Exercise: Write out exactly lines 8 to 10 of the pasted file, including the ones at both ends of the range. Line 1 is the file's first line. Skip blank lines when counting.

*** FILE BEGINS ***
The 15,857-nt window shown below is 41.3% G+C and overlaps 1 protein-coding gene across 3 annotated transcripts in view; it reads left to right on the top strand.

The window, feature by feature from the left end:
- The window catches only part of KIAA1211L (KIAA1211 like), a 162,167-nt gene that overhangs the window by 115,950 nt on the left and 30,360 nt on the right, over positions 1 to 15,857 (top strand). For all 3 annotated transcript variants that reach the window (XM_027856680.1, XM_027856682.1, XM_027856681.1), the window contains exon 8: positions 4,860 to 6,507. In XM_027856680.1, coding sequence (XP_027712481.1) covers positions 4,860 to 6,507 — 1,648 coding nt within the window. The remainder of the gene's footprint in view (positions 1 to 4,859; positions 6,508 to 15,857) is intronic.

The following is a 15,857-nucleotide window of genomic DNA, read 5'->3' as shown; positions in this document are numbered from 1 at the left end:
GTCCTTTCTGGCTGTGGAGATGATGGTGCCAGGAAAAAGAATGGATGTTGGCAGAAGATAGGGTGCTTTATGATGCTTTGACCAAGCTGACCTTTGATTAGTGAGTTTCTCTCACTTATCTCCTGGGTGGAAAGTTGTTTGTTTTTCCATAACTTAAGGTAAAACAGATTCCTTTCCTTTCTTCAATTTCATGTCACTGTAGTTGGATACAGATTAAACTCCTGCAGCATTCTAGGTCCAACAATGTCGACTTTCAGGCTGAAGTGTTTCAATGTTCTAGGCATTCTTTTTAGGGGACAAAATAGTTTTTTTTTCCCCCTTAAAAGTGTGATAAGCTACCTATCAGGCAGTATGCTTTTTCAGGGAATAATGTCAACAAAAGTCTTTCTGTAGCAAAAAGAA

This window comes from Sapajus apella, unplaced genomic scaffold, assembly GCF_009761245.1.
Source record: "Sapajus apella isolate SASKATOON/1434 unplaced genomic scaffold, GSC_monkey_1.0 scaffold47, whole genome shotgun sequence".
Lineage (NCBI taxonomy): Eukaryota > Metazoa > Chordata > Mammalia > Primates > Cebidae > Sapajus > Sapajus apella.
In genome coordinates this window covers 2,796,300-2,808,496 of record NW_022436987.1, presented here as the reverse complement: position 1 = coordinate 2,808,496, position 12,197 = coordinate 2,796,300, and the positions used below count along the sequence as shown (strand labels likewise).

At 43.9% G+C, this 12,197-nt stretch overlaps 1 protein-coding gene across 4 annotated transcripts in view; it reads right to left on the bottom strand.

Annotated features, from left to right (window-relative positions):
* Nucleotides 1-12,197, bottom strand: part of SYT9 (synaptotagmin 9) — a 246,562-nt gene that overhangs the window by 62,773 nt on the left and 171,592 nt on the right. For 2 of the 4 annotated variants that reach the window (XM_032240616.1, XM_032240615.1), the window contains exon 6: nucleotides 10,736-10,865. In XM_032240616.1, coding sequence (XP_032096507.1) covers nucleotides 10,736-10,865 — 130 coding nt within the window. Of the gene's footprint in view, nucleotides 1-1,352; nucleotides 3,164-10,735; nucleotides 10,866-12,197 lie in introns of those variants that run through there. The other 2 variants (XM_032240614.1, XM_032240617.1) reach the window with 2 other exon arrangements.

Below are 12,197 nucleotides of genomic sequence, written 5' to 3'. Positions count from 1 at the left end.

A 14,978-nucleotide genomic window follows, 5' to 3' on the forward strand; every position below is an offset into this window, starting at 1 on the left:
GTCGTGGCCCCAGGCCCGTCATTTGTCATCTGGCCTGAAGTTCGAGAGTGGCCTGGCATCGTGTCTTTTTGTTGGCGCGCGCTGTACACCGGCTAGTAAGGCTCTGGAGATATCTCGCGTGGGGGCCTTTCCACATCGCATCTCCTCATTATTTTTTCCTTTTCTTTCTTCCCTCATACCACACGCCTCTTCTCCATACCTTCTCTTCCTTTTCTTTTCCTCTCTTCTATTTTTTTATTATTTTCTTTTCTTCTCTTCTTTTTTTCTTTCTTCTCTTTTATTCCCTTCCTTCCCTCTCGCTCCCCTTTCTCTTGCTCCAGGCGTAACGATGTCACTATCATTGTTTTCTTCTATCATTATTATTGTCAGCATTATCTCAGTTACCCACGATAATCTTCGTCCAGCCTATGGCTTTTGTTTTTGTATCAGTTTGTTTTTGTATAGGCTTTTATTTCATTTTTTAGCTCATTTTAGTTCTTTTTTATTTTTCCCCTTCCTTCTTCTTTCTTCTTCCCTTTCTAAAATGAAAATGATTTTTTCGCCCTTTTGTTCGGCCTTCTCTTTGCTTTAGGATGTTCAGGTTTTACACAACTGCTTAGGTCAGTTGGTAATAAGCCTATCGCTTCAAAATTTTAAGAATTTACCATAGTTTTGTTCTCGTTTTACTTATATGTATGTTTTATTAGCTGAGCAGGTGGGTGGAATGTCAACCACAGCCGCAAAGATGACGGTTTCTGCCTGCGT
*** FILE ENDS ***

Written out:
Lineage (NCBI taxonomy): Eukaryota > Metazoa > Chordata > Mammalia > Primates > Cebidae > Sapajus > Sapajus apella.
In genome coordinates this window covers 2,796,300-2,808,496 of record NW_022436987.1, presented here as the reverse complement: position 1 = coordinate 2,808,496, position 12,197 = coordinate 2,796,300, and the positions used below count along the sequence as shown (strand labels likewise).

At 43.9% G+C, this 12,197-nt stretch overlaps 1 protein-coding gene across 4 annotated transcripts in view; it reads right to left on the bottom strand.